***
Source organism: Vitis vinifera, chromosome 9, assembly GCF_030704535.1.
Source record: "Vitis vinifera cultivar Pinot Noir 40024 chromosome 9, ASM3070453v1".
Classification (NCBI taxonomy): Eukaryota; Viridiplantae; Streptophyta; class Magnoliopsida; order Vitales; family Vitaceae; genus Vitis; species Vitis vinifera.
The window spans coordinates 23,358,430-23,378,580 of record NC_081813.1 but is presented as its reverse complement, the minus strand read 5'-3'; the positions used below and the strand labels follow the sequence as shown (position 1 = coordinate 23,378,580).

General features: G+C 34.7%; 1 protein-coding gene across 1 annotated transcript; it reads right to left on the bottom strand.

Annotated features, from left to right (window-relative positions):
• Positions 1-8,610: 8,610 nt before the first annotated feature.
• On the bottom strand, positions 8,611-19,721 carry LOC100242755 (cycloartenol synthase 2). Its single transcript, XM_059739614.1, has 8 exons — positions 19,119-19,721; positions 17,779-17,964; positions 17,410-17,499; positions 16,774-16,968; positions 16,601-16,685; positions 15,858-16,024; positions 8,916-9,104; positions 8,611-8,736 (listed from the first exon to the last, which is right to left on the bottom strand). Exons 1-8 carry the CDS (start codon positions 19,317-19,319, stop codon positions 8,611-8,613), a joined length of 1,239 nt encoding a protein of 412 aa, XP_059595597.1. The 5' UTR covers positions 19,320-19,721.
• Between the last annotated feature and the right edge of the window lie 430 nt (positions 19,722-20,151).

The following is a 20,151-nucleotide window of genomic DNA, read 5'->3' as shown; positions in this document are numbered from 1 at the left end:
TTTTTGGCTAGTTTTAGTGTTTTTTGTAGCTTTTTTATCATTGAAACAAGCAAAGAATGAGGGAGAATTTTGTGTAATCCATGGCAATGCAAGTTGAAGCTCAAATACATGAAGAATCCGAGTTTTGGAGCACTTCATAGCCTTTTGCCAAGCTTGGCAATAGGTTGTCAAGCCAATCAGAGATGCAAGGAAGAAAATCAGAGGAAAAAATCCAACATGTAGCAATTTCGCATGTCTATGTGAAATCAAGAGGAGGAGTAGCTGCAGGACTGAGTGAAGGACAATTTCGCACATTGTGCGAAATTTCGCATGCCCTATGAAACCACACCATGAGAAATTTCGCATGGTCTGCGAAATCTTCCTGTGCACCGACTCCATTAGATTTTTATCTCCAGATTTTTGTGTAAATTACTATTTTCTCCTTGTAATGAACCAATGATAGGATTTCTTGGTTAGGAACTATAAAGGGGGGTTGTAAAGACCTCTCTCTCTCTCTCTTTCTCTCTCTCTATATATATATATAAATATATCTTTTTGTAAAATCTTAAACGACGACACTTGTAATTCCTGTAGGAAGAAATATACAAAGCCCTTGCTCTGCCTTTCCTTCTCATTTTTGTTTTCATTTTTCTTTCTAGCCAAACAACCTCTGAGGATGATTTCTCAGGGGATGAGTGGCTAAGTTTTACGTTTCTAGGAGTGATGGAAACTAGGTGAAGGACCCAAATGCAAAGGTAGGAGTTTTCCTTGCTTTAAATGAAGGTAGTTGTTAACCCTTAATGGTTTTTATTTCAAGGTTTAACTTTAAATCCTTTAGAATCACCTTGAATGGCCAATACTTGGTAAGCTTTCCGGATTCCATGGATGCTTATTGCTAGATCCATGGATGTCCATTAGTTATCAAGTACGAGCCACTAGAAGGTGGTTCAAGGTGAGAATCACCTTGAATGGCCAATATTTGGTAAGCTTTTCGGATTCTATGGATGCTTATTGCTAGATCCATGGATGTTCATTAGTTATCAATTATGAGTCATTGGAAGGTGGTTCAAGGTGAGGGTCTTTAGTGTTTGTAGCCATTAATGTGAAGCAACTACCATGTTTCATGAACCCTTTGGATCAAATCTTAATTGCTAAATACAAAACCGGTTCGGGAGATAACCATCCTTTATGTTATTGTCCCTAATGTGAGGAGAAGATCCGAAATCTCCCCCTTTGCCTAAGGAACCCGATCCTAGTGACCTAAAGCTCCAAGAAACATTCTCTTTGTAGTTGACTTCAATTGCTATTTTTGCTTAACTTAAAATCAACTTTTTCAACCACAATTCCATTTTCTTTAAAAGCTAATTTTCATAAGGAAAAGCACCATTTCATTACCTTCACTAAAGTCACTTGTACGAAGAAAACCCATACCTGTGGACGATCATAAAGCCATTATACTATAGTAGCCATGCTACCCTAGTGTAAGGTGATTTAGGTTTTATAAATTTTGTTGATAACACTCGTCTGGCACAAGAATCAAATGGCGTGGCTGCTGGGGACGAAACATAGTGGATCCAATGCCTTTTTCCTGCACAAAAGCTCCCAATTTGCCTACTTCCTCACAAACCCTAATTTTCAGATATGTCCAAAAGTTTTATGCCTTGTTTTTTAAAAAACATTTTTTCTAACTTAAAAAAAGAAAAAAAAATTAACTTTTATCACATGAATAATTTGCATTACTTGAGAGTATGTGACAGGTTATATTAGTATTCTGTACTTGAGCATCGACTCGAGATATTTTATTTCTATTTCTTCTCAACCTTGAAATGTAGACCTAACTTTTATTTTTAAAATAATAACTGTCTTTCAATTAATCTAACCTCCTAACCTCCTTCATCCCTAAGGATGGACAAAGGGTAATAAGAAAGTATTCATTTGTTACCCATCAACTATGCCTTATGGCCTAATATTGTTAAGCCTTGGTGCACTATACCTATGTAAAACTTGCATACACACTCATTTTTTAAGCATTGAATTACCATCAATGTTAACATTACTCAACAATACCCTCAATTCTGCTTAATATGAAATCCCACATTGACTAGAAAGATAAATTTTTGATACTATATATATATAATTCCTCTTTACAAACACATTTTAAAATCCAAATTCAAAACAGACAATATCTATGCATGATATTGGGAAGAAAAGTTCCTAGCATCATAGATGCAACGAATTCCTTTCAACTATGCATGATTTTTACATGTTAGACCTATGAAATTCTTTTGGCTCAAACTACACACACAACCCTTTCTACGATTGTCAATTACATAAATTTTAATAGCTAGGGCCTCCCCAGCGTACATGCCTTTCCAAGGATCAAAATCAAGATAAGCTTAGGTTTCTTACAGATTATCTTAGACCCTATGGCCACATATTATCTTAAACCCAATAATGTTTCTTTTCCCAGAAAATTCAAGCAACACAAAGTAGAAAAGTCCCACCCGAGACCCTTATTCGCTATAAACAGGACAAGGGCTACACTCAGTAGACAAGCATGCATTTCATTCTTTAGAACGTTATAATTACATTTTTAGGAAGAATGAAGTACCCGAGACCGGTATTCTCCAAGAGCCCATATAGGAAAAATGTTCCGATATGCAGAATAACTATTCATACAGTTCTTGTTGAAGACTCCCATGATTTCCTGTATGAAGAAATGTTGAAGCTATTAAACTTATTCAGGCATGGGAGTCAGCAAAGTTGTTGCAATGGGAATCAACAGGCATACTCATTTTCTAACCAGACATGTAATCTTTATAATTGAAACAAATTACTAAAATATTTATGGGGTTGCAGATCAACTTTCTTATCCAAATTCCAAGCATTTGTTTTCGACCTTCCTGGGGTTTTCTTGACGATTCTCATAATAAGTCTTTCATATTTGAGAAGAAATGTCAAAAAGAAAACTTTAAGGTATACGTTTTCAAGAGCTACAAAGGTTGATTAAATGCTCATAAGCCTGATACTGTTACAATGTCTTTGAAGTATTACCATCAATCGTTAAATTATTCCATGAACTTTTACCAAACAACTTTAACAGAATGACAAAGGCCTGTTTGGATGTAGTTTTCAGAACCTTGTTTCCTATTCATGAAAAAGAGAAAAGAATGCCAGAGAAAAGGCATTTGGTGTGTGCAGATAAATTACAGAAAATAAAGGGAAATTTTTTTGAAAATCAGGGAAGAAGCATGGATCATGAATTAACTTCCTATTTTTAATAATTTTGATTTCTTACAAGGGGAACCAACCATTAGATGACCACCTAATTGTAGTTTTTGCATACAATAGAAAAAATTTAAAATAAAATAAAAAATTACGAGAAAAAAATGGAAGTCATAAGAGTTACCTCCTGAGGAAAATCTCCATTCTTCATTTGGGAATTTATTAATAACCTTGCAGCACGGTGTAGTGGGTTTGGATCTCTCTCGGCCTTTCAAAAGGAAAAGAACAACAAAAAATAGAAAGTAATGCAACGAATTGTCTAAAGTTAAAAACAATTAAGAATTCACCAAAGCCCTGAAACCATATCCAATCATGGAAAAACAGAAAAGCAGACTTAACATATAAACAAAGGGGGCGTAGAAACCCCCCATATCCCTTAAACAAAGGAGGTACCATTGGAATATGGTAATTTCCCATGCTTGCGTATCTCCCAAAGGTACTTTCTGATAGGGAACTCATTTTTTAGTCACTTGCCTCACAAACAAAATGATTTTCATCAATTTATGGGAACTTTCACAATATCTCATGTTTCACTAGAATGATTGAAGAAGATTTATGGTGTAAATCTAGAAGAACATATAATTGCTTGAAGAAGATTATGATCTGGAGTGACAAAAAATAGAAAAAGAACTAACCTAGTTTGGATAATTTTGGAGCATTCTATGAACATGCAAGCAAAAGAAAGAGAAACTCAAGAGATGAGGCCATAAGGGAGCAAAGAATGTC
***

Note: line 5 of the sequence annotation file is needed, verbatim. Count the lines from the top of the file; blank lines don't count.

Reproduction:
General features: G+C 34.7%; 1 protein-coding gene across 1 annotated transcript; it reads right to left on the bottom strand.